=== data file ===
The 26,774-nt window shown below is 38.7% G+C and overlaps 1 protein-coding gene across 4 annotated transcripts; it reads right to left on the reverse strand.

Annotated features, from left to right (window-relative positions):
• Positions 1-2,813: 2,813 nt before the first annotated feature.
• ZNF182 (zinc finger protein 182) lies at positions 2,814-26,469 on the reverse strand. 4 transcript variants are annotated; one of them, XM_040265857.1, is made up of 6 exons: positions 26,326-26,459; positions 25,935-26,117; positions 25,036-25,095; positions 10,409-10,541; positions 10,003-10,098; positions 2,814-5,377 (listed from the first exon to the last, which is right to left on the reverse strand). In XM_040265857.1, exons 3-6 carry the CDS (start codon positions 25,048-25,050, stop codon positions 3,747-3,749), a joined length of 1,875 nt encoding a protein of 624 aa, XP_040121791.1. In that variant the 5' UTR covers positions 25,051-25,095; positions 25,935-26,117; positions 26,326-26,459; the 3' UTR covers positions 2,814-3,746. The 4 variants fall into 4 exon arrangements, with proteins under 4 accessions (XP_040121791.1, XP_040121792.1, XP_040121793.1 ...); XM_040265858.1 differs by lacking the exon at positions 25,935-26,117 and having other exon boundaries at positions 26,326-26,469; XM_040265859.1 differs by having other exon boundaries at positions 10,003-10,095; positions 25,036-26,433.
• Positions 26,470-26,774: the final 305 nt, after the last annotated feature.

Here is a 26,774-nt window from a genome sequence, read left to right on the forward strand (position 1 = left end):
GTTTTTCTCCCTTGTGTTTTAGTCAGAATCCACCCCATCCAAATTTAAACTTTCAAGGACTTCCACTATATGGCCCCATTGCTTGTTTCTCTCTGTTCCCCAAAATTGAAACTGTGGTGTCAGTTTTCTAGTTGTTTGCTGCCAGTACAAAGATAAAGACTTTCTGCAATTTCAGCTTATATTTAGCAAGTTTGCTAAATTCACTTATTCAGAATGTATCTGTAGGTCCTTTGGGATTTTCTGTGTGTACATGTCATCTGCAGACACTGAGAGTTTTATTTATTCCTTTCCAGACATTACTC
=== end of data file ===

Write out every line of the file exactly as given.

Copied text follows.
The 26,774-nt window shown below is 38.7% G+C and overlaps 1 protein-coding gene across 4 annotated transcripts; it reads right to left on the reverse strand.

Annotated features, from left to right (window-relative positions):
• Positions 1-2,813: 2,813 nt before the first annotated feature.
• ZNF182 (zinc finger protein 182) lies at positions 2,814-26,469 on the reverse strand. 4 transcript variants are annotated; one of them, XM_040265857.1, is made up of 6 exons: positions 26,326-26,459; positions 25,935-26,117; positions 25,036-25,095; positions 10,409-10,541; positions 10,003-10,098; positions 2,814-5,377 (listed from the first exon to the last, which is right to left on the reverse strand). In XM_040265857.1, exons 3-6 carry the CDS (start codon positions 25,048-25,050, stop codon positions 3,747-3,749), a joined length of 1,875 nt encoding a protein of 624 aa, XP_040121791.1. In that variant the 5' UTR covers positions 25,051-25,095; positions 25,935-26,117; positions 26,326-26,459; the 3' UTR covers positions 2,814-3,746. The 4 variants fall into 4 exon arrangements, with proteins under 4 accessions (XP_040121791.1, XP_040121792.1, XP_040121793.1 ...); XM_040265858.1 differs by lacking the exon at positions 25,935-26,117 and having other exon boundaries at positions 26,326-26,469; XM_040265859.1 differs by having other exon boundaries at positions 10,003-10,095; positions 25,036-26,433.
• Positions 26,470-26,774: the final 305 nt, after the last annotated feature.

Here is a 26,774-nt window from a genome sequence, read left to right on the forward strand (position 1 = left end):
GTTTTTCTCCCTTGTGTTTTAGTCAGAATCCACCCCATCCAAATTTAAACTTTCAAGGACTTCCACTATATGGCCCCATTGCTTGTTTCTCTCTGTTCCCCAAAATTGAAACTGTGGTGTCAGTTTTCTAGTTGTTTGCTGCCAGTACAAAGATAAAGACTTTCTGCAATTTCAGCTTATATTTAGCAAGTTTGCTAAATTCACTTATTCAGAATGTATCTGTAGGTCCTTTGGGATTTTCTGTGTGTACATGTCATCTGCAGACACTGAGAGTTTTATTTATTCCTTTCCAGACATTACTC